Wednesday, 09 September 2015
Conveyancing for People Buying an Unoccupied Property
The process of legally transferring ownership from buyer to seller is known as 'conveyancing'. This process encompasses all of the various checks and searches, as well as any final tasks following a sale, that you need to be aware of as a buyer.
For a buyer, there are five primary stages of conveyancing. The pre-contractual stage, which begins once you have made an offer on a property and you may need to consider home insurance issues. The exchange of contracts, where the agreement to buy/sell becomes legally binding. The time between exchange and completion, where more checks may need to be carried out. The completion stage, where you pay the remaining balance and take possession of the property. Finally, the post completion stage, where any remaining loose ends should be tied together.
After your offer has been accepted by the seller, the seller will need to have the legal documentation required to transfer ownership drawn up. They will then send a copy of this contract to you, at which point you will have the opportunity to negotiate terms if necessary. If you have instructed a solicitor or licensed conveyancer to act on your behalf, they will be able to advise you about the contract's contents and any areas that may require your attention.
At this stage you will also need to carry out tasks such as researching the property. This is something you and any professionals working on your behalf will need to do before you sign any contracts that lock you into the deal. Because the principle mantra of house purchase is 'buyer beware' the onus of discovering any potential problems is on you as the buyer. The seller is not legally obliged to volunteer any information about potential problems with either property or neighbourhood. They are, however, obliged to reply truthfully to any enquiries.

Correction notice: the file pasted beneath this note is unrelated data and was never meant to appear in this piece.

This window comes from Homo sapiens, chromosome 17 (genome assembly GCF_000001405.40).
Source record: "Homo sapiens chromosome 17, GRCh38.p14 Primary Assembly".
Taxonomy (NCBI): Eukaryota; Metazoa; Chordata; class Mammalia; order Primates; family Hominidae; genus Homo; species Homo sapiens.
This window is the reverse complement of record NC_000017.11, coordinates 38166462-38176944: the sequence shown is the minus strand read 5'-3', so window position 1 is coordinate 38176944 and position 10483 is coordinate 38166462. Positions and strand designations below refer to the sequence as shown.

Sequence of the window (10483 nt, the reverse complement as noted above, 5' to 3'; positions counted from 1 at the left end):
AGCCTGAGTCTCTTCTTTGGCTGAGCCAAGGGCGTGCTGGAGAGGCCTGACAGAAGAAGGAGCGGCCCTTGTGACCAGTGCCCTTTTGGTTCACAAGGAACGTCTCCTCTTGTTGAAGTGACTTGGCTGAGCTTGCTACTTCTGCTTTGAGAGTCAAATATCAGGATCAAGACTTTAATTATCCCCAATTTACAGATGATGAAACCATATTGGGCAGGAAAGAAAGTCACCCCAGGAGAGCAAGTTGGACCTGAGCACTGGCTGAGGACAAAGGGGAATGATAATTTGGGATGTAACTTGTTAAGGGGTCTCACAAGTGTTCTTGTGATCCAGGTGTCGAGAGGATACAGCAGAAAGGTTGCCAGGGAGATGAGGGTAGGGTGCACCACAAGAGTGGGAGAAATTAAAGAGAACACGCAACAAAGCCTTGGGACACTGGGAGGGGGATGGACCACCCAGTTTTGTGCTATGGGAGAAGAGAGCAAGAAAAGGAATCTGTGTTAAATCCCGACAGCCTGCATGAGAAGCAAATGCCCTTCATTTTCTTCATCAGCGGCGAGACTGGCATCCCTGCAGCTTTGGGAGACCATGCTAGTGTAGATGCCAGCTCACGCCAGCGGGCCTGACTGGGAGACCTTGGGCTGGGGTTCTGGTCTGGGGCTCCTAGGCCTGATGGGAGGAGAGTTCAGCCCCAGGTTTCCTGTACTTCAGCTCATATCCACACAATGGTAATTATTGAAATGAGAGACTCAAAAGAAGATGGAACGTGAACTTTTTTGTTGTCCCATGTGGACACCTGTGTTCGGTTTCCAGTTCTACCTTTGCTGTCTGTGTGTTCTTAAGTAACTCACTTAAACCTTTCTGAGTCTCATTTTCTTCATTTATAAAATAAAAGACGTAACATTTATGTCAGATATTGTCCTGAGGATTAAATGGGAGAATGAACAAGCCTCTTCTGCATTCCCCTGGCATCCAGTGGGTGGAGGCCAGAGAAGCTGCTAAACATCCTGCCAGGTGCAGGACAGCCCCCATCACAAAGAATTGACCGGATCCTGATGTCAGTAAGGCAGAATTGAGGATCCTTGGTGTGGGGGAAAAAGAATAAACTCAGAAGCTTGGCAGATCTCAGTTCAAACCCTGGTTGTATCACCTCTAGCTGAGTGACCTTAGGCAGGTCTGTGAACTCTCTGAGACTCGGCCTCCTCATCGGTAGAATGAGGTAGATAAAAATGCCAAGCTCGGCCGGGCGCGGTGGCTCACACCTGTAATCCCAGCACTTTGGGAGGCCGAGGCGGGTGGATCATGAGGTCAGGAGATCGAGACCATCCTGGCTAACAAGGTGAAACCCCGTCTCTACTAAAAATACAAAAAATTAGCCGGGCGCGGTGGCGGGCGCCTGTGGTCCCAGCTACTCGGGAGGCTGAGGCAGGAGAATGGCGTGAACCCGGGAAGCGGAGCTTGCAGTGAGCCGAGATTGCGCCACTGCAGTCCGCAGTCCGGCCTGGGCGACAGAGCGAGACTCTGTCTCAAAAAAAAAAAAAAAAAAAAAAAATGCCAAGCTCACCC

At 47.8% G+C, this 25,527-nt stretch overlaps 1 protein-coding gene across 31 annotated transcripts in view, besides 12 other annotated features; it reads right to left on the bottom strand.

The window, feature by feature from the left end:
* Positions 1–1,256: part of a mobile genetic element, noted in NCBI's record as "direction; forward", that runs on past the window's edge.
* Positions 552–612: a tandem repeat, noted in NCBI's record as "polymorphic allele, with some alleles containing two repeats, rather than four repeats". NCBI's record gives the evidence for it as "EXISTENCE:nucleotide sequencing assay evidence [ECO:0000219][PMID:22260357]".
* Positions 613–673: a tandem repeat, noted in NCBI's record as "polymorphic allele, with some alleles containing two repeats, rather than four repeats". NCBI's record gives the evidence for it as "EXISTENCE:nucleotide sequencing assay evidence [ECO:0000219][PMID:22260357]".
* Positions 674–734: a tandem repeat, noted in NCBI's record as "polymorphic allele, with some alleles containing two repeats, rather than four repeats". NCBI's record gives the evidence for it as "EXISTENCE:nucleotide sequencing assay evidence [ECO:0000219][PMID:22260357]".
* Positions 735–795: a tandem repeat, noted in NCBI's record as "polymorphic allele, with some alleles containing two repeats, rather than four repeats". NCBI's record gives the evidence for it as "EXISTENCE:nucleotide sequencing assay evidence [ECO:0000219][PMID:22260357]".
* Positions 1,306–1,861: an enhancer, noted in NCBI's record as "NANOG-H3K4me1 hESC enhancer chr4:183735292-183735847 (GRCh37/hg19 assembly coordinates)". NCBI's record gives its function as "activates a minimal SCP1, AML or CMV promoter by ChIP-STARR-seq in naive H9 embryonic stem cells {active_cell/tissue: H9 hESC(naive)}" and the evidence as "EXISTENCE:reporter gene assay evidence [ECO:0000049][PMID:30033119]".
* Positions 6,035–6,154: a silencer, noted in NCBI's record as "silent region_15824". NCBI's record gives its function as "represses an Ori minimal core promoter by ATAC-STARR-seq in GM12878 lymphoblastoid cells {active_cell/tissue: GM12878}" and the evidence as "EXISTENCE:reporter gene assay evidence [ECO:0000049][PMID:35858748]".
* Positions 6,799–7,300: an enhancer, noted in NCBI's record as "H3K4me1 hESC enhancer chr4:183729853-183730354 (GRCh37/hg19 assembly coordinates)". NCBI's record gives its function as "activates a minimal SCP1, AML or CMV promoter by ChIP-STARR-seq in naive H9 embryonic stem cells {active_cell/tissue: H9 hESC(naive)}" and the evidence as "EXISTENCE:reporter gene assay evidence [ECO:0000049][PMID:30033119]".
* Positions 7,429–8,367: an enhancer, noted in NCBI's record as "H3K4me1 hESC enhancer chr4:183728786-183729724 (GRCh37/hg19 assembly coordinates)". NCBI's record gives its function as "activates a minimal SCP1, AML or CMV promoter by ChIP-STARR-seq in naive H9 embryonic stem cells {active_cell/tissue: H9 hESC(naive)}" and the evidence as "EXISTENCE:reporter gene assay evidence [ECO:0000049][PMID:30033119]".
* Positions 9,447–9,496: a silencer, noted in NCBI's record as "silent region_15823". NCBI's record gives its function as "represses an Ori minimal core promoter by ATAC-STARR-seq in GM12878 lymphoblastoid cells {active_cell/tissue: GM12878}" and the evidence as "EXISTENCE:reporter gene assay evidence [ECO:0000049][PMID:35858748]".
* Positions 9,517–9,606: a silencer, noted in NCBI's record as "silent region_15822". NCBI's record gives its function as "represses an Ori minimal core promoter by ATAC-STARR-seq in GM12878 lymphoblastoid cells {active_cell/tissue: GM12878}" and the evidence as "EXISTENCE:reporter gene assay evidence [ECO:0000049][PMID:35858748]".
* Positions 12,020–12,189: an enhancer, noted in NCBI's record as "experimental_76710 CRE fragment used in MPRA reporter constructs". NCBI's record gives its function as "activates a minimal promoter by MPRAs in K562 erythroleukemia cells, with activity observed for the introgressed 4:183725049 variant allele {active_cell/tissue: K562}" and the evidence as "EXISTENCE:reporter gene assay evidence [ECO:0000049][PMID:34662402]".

Solicitors and conveyancers
A solicitor/conveyancer will: check the 'title' (proving sellers ownership and right to sell); ask local authorities about any planned works that might affect the property; enquire to the seller or their representative about the contract. Your representatives may also need to perform checks for any mining activity that may present possible subsidence issues in the future. You may wish to carry out a property survey to protect yourself against any nasty surprises down the line, such as discovering dry rot or potential subsidence problems. You will also need to get a mortgage in place.
You should begin researching insurance options, as the buyer typically becomes responsible for insuring the home as soon as contracts have been exchanged. If the property is unoccupied up until you take possession (and you have reason to believe that this may last for an extended period of time) you might find it difficult to get the necessary insurance. With HomeProtect, you can get a competitive online quote for unoccupied home insurance, no matter how long you expect the building to be left empty for.